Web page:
Thursday, October 22, 2015

A Good Death

From Henry the Young King:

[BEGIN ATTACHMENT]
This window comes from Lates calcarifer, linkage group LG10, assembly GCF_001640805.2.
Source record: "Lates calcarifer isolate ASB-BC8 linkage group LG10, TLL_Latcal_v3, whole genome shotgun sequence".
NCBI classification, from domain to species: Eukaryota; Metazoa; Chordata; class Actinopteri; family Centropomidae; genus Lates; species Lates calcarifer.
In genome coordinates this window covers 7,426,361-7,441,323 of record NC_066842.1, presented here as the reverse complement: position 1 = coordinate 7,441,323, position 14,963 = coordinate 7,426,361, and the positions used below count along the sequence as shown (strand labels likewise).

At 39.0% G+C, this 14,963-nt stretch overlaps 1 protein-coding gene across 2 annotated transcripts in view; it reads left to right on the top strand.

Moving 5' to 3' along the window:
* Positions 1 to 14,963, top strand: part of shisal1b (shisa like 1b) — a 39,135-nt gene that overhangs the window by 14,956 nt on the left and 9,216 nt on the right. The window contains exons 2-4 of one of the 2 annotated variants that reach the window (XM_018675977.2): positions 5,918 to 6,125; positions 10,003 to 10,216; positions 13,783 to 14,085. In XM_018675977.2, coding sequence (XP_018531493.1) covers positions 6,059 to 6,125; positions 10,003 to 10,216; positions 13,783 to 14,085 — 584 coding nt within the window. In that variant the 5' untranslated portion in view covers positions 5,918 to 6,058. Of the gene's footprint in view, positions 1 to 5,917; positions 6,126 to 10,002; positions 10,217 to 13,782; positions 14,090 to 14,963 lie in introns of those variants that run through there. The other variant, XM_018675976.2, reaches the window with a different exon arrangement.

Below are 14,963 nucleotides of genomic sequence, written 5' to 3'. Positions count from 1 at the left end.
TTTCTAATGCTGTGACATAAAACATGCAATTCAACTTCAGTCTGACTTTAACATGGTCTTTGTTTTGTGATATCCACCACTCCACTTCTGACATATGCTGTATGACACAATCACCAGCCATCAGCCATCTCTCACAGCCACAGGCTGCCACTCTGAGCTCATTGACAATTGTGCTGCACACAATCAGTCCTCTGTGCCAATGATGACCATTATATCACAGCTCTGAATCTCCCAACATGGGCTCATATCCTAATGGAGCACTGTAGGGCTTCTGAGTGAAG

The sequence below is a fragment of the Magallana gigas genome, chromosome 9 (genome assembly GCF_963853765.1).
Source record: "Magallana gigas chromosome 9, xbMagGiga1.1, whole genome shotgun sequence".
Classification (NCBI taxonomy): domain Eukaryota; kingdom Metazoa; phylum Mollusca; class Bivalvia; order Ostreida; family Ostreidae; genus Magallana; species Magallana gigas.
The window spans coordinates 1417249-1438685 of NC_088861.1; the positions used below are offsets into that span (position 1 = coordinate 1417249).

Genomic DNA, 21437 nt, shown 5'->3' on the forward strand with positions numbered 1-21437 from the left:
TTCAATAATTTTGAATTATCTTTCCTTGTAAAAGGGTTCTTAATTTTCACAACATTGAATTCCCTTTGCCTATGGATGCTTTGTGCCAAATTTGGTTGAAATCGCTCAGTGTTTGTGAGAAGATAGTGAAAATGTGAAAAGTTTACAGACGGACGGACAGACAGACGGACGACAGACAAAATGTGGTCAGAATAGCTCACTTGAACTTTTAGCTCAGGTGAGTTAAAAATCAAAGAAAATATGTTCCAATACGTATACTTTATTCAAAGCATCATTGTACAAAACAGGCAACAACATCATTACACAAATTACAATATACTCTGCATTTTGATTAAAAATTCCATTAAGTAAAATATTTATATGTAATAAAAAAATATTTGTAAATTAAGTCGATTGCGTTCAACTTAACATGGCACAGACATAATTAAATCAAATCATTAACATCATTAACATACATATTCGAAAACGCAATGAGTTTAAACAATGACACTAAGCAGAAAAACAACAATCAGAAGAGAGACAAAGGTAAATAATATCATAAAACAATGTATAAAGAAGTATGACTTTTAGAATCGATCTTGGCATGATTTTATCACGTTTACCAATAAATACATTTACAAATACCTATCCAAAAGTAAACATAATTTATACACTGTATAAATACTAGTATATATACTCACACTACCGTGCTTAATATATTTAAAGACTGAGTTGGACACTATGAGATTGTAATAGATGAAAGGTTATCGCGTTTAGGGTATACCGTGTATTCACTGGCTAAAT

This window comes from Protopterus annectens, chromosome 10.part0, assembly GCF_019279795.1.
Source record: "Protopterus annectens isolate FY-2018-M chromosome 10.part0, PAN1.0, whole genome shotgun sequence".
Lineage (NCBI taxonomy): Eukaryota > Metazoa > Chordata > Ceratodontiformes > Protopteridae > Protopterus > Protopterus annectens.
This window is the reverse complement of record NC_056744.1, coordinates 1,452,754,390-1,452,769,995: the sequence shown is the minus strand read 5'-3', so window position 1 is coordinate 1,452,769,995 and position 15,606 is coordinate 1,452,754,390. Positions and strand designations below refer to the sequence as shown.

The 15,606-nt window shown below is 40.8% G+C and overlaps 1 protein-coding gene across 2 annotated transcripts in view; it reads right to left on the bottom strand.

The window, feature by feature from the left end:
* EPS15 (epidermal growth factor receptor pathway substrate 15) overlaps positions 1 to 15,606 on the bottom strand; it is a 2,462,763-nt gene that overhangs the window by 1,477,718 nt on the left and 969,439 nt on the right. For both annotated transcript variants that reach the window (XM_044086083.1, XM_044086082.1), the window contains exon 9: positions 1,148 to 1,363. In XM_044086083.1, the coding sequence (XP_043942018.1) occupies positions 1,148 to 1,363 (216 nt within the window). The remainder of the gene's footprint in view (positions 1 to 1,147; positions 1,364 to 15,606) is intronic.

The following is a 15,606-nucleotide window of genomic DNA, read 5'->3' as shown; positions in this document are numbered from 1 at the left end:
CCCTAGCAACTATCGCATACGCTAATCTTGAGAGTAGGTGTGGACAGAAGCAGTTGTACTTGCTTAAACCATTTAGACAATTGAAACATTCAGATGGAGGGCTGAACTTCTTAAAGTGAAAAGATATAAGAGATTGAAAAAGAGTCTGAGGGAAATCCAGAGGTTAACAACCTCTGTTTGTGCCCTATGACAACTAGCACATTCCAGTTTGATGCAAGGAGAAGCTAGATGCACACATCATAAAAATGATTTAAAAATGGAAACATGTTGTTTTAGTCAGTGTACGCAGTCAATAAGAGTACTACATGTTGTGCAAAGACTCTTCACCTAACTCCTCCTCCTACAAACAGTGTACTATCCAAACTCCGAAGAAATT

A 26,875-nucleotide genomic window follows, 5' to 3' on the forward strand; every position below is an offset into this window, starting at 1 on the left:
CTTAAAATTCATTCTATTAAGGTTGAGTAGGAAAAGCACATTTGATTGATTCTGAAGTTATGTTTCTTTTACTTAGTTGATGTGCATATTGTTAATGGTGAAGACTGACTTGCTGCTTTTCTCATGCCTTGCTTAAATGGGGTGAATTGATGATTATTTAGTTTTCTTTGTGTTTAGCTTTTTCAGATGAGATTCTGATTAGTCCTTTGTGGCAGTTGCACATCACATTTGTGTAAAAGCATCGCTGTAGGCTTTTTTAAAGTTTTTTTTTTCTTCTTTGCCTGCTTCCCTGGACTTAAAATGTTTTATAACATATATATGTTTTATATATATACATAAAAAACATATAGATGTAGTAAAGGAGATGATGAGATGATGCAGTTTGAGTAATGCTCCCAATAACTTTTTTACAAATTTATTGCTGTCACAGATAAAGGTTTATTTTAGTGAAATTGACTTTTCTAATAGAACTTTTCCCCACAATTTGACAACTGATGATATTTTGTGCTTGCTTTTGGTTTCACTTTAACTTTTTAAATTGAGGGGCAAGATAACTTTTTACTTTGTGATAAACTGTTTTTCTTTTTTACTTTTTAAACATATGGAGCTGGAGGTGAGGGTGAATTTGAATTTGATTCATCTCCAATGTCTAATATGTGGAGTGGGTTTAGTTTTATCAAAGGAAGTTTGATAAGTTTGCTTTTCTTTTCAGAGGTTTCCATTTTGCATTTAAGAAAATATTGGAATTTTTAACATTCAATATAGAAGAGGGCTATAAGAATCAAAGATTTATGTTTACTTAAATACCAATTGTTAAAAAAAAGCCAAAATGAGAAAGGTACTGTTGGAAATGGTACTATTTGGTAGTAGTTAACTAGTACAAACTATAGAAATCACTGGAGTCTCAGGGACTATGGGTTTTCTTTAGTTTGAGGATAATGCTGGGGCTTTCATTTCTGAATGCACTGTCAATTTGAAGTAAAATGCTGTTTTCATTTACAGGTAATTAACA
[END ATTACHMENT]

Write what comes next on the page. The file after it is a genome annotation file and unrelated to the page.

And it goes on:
Throughout the Middle Ages, the Church had fixed ideal rites for the death of a person. These rites began with confession and penance. Since a dying person was usually not able to do the prescribed penance, someone else was required to do it instead, unless the sick person recovered and then had to do it in person. The sick one was then washed, dressed in clean clothes and brought into church if possible. For the actual death, the person should ideally rest upon straw and ashes. Priests brought the cross, spoke the peace rite and sprinkled blessed water and blessed ashes on the dying. They then spoke a set of prayers, followed by anointment with blessed oil (Extreme Unction). Finally, everybody present recited the Credo and the Lord’s Prayer, followed by communion for the sick (the viaticum). Of course, the ideal rites were not always what really happened. During the High Middle Ages, the cleric performing the Extreme Unction usually demanded the items necessary for the rite as donation: the linen cloth used as bedding, the necessary candles, and so on. (Read more.)

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